There are small points of criticism, like how Florenz Ziegfeld seems like such a manipulative so and so who but always seems to get his ways and in spite of this everyone likes him including the audience, charm I suppose. The French actress and first wife of Ziegfeld, Anna Held was a somewhat annoying character, being way too melodramatic at times. And then there is this little girl at the start of the movie who is his pretend wife just as a game, and then he appears later on all grown up and still in love with Ziegfeld. This is simply a bit of an ew moment, but luckily our hero Mr. Ziegfeld does the right thing and distances himself from her.
The only real big criticism I have is that I think the film somewhat assumes you know the general time frame history of Ziegfeld, as the movie never has any sort of dates attached to the events even though you clearly see him and the other characters age and the only real date qualifying event is the 1929 stock market crash. We ended up having to go onto Wikipedia afterwords to actually get a feel for when different events in his life happened just so I can put a context onto the time during the movie. It turns out, the movie starts when he is in his thirties in the late 1800's and ends just after the stock market crash. I think this would be worth a second watch, and definitely worth it even if you know the history of Ziegfeld, the production shots are amazing and it truly is a movie about the journey rather than the end.
Also on the DVD was a special featurette about the real Florenz Ziegfeld and how it compares to the movie. This was a very interesting added feature that shows how closely to real life the film is, of course with some dramatic changes here and there. But the neat thing is that in essence the film showed his life and what some of his Broadway productions were actually like.
This movie is excellent and I really do encourage everyone to watch.
Next up, this time Crash for real this time, yes Jesse the good crash.
She Said: Great Zeigfeld!! This movie rocked!
Okay, maybe rocked is a bit strong of a word, but I really liked it. Right away, I was totally intrigued by Ziegfeld, the womanizer with crazy dreams of dancing girls and stairs right up to heaven. He was just so charming: I kinda wanted to be a Zeigfeld Follie's girl too.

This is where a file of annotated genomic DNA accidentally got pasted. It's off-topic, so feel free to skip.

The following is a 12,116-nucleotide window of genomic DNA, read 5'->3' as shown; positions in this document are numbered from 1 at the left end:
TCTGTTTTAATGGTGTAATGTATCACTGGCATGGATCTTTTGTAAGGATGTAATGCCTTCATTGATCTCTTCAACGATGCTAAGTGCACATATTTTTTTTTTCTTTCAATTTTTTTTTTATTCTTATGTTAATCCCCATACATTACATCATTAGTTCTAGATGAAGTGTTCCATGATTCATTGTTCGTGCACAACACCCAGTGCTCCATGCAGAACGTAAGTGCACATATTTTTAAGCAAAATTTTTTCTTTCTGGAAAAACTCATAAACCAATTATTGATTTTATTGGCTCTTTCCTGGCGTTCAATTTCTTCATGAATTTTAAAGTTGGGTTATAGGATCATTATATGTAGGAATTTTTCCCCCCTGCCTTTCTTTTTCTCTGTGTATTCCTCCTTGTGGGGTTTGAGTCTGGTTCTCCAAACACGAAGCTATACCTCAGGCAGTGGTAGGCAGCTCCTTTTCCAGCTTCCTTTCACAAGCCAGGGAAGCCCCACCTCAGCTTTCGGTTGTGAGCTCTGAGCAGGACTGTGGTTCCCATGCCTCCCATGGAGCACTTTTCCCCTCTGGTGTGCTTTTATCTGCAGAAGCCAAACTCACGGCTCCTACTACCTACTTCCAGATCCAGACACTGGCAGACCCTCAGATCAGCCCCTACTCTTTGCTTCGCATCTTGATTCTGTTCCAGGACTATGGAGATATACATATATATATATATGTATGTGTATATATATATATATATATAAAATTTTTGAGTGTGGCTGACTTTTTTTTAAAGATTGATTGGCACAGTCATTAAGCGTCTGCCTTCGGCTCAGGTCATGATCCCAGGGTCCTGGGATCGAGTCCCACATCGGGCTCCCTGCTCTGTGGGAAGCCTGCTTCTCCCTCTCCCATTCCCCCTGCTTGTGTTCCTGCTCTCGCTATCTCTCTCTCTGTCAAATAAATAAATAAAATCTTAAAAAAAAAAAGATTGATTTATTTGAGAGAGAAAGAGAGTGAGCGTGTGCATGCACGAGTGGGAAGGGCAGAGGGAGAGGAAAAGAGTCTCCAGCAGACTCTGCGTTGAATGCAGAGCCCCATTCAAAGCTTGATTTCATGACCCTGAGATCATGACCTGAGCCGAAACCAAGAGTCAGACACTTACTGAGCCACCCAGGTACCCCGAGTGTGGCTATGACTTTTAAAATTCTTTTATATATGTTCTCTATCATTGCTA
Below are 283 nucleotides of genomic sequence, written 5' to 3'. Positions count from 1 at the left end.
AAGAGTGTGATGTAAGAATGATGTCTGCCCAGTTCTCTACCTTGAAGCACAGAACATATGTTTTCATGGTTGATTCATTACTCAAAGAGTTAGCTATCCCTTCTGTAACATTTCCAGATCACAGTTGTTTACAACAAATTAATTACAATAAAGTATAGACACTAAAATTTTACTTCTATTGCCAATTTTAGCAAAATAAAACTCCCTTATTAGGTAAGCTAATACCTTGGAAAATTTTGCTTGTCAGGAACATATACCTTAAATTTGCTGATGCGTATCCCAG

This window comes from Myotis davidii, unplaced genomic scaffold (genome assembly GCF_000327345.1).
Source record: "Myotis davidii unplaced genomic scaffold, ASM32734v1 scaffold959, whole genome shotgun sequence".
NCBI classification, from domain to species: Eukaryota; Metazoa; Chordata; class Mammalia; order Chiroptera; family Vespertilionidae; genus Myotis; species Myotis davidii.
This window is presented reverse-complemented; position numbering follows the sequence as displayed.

His favorite Ziegfeld Girls are as follows:
- A little girl who takes piano lessons at his father's music school who calls him "her fella" and shows up later to kiss him and beg for a job... a little freaky, but at least he resists her advances (though you do wonder for a bit if he will, the hound dog he is).
- Anna Held, a French singer played by a German starlet who he steals away from his arch rival/best friend, carts off to New York, turns into a big star, marries, and then 'cheats' on, causing her to leave, not because she doesn't love him (she does!) but in hopes that he will come back to her.
- Audrey Dane. The star he 'cheats' on Anna with, mostly by wooing her so that he can have another big hit broadway show... except she's a drunk and leaves him right after Anna does because he keeps telling her not to drink.
- Billie Burke, his 'true love', whom he meets and woos after Anna leaves him. He eventually marries her, has a daughter, and stays with her until he dies, after spending all their money and forcing her to work as a Broadway star to support him
- Fanny Brice, played by Fanny Brice. I love her nose. He's not really in love with her, but he does sign her as a Ziegfeld girl and help make her a star. Did I mention I love her nose?
- Me. I wish.
Kurt's already gone into all the fancy sets and dance numbers and stuff, which frankly, I found visually amazing but a bit boring... the middle part of the movie kind of dragged a bit for me. As impressive as the sets were, and totally Oscar worthy, I wanted to get back to the story of these people. Thank goodness it ends firmly in the story, with Florenz Zeigfeld penniless and dying, but surrounded by people who thought he was pretty great.
Verdict: The Academy was right!